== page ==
## Abstract

Aims Cardiac magnetic resonance perfusion imaging (CMRI) is a promising technique for non-invasive measurement of myocardial perfusion reserve. Fractional flow reserve (FFR) is an established invasive method for functional assessment of coronary artery disease (CAD). To prospectively assess the diagnostic value of CMRI for the detection of haemodynamically significant coronary lesions, compared with coronary angiography (CA) and FFR.

Methods and results Forty-three patients with suspected or known CAD underwent CA, CMRI, and FFR measurement. First pass magnetic resonance perfusion examination was performed during hyperaemia (140 µg/kg/min adenosine over 6 min) and at rest. One hundred and twenty-nine perfusion territories were assessed by semi-quantitative evaluation of signal intensity–time curves using the myocardial perfusion reserve index (MPRI) [upslopestress(corrected)/upsloperest(corrected)]. Perfusion territories were categorized as normal (coronary stenosis≤50%), intermediate (stenosis>50% and FFR>0.75), or severe (stenosis>50% and FFR≤0.75 or total occlusion). MPRI values (±SD) were significantly different between the three categories [normal, 2.2±0.5 vs. intermediate, 1.8±0.5 (P=0.005) and intermediate vs. severe, 1.2±0.3 (P<0.001)]. An MPRI cut-off value of 1.5 (derived from receiver operating characteristics analysis) distinguished haemodynamically relevant (severe) from non-relevant (normal and intermediate) stenoses with a sensitivity of 88% (CI 74–100%) and a specificity of 90% (CI 84–96%).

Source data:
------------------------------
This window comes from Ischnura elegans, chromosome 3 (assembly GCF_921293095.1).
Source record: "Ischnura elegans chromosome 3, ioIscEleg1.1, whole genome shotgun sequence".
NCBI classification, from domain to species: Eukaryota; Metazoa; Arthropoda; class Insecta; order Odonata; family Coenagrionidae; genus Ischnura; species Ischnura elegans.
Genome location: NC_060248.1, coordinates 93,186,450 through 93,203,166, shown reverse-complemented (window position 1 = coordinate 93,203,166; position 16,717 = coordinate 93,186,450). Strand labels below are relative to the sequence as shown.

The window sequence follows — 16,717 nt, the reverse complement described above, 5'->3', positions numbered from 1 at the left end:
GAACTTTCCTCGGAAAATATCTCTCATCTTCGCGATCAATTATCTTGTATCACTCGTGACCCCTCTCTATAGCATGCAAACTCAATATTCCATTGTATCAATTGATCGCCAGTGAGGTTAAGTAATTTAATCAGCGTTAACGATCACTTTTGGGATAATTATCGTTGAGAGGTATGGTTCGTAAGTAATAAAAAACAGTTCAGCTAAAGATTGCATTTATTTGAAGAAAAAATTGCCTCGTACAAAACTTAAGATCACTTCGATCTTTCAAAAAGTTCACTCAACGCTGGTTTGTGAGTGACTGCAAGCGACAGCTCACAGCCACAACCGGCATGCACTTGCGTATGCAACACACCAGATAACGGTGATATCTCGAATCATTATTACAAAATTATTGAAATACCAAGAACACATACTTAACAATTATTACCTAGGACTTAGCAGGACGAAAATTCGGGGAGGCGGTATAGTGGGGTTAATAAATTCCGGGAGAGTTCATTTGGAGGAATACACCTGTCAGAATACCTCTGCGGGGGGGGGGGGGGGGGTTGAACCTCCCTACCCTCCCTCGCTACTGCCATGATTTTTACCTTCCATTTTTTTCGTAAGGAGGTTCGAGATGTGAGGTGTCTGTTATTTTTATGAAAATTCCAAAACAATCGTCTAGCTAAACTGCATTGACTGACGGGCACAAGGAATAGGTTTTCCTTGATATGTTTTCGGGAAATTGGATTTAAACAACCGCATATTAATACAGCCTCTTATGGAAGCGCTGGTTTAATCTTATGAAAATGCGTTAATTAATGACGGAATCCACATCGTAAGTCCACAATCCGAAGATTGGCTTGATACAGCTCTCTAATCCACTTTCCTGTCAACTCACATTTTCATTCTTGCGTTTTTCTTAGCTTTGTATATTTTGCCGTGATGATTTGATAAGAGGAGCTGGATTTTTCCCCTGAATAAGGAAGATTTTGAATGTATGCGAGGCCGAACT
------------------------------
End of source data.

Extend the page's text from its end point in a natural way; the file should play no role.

Conclusion In contrast to earlier studies that compared CMRI with morphological examination (CA) alone, the present study compared CMRI with CA plus a standard invasive functional assessment (FFR) and demonstrated that CMRI is able to distinguish haemodynamically relevant from non-relevant coronary lesions with a high sensitivity and specificity and may therefore contribute to clinical decision-making.

## Introduction

Despite recent advances in non-invasive imaging techniques, coronary angiography (CA) remains the standard method for morphological assessment of coronary artery disesase (CAD). Patient prognosis, however, is more closely related to the functional significance of the disease.1–3 For example, patients with no evidence of myocardial ischaemia have low cardiac event rates, despite demonstrating coronary artery lesions of intermediate severity.4–6 To assess the functional severity of coronary stenoses, measurement of the pressure-derived fractional flow reserve (FFR) has become a well-established invasive standard of reference.4,7 FFR represents the ratio of maximal coronary blood flow in the presence of a stenosis to the maximum achievable blood flow if all epicardial obstructions were absent.8 Measurement of FFR has the disadvantage of being invasive and associated with radiation exposure. Conversely, cardiac magnetic resonance perfusion imaging (CMRI) offers the possibility to assess myocardial blood flow non-invasively and without radiation exposure, recording the myocardial signal intensity over time characteristics of the first pass of a T1-shortening contrast agent.9–13 CMRI has been extensively validated in animals and healthy volunteers;10,11,14 also CMRI has shown promising results when compared with CA or positron emission tomography (PET).15,16 Ishida et al.17 found that in 104 patients without myocardial infarction, stress enhancement as measured by dynamic MR imaging correlates more closely with quantitative CA results than does stress enhancement as measured by SPECT. The aim of this study was to estimate the sensitivity and specificity of CMRI and to determine the optimal cut-off for the detection of haemodynamically relevant coronary lesions, using the combination of CA and FFR as the reference standard.